It was 3:07 on a glorious afternoon in late May. I was sitting in my car with the power turned off and the windows wide open. The baby was dozing in her car seat while we waited in the car line for the school bell to ring, signifying the end of another busy school year and the beginning of sweet, sweet summer.
I knew the children had worked hard that year. Even sitting in a desk and remembering to take turns is strenuous work for grade-schoolers, after all, but these students had been doing more than that: reading, wondering, calculating, obeying, writing. I put myself in their place and smiled as I imagined bursting out of the school doors on the last day of school and chattering all the way home. Home. Home for the whole summer. Lazy mornings, outdoor explorations, yard work, puzzles, lightning bugs, sidewalk chalk.
And then I overheard two moms chatting. Like me, they were waiting in their cars with the windows down, and their conversation sailed through our section of the car line.
"I can't believe it."
"It's summer already. What am I going to DO with them all summer? ALL summer. Ugh. It's so long."
"Exactly. They're not even in the car yet, and I'm already stressed out. How many weeks till we bring them back?"
"I've got them signed up for six weeks of camp, but that still leaves too much time."
This might have been just silly bantering, casual phrases thrown out without much thought to make small talk. But I'm remarkably bad at small talk. Small talk is kryptonite to my body; and this particular conversation--musing, as it did, on the agony of having children home for the summer--pierced me right in the heart.
I know summer can feel long. I know siblings fight, dirty dishes accumulate, children nag parents, and people somehow keep needing to EAT all day long. But oh, the time we have been given to care for these children is impossibly brief and irretrievable. I've never had the feeling that "it all goes so fast," as many older parents say to me wistfully, but I have experienced poignantly the gone-ness of certain eras. While I will never mourn the passing of the toilet-training stage, I am a bit shocked that my strong, artistic, taciturn teenager is a version of the toddler who called bicycles "bike-skables" and spiders "bicers." He would, of course, sound ridiculous pronouncing those words in his current deep voice; the grown-up young man I love has rather completely replaced the little boy I also loved. What a gift is each version of this unrepeatable human person. What a gift is each year, each summer.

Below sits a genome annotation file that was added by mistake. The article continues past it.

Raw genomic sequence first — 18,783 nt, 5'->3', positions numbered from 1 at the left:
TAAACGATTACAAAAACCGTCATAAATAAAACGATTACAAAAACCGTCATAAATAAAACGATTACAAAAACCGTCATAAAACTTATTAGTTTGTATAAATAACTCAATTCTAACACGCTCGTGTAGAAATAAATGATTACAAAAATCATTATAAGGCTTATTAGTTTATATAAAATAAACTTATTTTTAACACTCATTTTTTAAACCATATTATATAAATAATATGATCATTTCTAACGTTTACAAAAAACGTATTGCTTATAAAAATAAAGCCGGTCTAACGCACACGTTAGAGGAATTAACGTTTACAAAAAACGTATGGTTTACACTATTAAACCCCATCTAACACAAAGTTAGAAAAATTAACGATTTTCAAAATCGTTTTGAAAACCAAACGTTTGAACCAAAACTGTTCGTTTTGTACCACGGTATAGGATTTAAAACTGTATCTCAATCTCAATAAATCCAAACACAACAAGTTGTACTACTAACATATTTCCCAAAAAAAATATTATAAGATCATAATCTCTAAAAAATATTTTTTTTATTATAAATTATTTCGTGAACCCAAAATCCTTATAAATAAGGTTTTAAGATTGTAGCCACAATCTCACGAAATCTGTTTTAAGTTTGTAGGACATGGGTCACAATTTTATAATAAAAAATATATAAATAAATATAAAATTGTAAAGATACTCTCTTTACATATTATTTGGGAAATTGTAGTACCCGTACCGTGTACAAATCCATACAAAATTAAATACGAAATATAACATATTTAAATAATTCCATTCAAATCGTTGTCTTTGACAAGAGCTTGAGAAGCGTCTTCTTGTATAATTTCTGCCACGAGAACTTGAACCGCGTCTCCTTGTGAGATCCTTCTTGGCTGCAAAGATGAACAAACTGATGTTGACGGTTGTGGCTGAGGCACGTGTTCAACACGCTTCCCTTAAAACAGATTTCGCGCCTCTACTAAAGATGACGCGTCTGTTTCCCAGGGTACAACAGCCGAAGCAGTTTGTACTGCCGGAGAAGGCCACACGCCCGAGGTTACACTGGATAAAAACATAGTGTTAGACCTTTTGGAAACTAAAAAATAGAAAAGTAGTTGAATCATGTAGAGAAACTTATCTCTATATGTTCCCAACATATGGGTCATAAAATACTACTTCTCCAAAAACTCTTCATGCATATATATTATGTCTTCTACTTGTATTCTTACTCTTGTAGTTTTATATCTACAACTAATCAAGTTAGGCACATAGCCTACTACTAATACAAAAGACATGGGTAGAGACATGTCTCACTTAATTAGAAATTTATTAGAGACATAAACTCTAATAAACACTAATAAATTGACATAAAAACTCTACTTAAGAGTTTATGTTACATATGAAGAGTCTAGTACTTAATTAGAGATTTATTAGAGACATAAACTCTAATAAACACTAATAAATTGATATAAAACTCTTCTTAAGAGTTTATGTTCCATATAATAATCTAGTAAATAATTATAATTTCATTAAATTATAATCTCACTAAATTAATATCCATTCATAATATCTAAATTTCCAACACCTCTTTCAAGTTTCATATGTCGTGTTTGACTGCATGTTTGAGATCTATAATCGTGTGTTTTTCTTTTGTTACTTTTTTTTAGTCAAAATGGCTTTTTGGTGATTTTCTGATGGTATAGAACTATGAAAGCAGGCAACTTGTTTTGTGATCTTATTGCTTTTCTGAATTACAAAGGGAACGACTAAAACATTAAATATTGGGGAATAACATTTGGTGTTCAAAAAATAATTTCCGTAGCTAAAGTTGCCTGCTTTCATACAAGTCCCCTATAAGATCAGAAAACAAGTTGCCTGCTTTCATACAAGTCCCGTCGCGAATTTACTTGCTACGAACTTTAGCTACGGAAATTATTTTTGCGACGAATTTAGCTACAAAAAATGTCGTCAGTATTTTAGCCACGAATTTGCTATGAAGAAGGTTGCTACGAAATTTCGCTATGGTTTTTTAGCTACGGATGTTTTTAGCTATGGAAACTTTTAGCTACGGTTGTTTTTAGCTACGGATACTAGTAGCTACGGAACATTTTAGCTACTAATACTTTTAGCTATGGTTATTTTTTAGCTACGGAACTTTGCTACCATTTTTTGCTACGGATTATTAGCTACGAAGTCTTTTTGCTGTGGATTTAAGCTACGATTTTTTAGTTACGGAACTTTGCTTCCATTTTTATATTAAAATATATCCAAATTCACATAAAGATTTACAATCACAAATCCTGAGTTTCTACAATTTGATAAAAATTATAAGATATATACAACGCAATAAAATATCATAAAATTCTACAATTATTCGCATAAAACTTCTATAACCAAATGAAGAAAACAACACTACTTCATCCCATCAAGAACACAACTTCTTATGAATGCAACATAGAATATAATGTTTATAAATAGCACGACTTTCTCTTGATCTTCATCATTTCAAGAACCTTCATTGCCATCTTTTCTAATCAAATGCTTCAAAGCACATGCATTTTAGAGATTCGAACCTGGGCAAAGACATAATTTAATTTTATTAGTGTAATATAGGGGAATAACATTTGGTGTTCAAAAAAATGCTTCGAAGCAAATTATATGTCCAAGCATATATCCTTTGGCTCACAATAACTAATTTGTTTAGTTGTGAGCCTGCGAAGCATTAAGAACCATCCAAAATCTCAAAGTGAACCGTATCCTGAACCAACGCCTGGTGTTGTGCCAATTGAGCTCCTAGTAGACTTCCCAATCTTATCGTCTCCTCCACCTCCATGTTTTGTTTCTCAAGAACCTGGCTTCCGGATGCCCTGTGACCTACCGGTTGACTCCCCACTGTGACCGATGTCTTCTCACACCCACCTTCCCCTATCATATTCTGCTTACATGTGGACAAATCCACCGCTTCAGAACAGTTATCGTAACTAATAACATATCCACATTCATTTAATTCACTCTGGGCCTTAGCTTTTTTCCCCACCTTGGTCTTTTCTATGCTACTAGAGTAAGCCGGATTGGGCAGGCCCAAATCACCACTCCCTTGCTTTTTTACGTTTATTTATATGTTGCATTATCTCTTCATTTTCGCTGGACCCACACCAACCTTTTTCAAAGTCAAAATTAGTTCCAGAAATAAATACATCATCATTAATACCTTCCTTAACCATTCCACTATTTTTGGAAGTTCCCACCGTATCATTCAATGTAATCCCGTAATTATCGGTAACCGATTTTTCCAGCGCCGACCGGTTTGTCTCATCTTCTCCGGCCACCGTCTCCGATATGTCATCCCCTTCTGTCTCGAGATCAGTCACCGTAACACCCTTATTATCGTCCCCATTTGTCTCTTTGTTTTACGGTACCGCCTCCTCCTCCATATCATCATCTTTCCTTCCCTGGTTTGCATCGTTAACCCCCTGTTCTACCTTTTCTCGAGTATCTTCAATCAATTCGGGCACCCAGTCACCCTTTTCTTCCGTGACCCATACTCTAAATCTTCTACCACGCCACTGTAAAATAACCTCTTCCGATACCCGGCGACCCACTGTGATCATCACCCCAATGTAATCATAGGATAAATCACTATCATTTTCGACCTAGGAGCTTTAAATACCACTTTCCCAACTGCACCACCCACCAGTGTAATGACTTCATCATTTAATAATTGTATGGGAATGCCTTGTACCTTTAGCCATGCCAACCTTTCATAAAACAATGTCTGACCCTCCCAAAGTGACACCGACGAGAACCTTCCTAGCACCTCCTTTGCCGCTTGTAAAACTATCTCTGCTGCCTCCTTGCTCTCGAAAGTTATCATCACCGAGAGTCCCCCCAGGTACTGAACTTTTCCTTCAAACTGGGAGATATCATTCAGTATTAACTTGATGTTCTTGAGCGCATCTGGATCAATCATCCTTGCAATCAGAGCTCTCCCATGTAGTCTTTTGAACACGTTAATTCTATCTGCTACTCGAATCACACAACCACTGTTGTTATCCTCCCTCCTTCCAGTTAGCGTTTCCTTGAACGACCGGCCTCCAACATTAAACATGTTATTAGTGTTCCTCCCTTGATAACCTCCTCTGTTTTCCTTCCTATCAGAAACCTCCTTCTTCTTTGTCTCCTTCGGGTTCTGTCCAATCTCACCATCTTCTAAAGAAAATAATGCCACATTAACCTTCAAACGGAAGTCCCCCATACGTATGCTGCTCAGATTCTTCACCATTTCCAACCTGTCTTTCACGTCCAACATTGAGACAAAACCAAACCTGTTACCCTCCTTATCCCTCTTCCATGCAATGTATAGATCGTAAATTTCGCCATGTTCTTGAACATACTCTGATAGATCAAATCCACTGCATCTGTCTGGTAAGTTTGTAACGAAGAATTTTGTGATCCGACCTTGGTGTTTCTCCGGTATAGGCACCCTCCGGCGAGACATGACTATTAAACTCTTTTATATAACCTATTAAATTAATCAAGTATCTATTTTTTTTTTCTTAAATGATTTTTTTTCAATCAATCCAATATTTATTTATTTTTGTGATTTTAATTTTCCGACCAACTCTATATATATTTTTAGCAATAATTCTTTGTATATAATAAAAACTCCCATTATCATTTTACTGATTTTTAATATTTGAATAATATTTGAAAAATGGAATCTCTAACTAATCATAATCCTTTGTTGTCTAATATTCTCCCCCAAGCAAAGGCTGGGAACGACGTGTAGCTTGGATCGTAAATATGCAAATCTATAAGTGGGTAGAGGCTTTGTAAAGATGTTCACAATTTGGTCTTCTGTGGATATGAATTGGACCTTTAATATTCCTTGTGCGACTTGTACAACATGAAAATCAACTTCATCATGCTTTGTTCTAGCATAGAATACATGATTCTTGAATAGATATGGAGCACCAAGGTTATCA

Our family has a robust tradition of naming our summers, coming up with a theme that adds direction to our summer days and keeps us on the lookout for opportunities. Like many venerable traditions, this one had questionable origins (you know, like how All Saints Day gently took over for raucous pagan rituals aimed at appeasing the undead). Our Summer Theme tradition started one fine summer morning when this Mom was teetering on the edge of sanity. With five children under the age of 8, I had too many people asking me to think through their days for them. A typical conversation:
Child: Achoo! SNIFF! *sleeve wipe*
Me: Please blow your nose.
Child: I don't have to.
Me: That shiny stuff in your oatmeal is not icing. It came from your nose.
Child: Well, I can't blow my nose.
Me: Why not?
Child: There aren't any tissues.
Me: Can you go get a new box?
Child: I don't know where they are.
Believe it or not, this kind of conversation grew tiresome--especially since all 5 children had similar approaches to situations occurring approximately 74 times a day. (And 5 x 74 = 8,236,813,721.5 in Mom years.)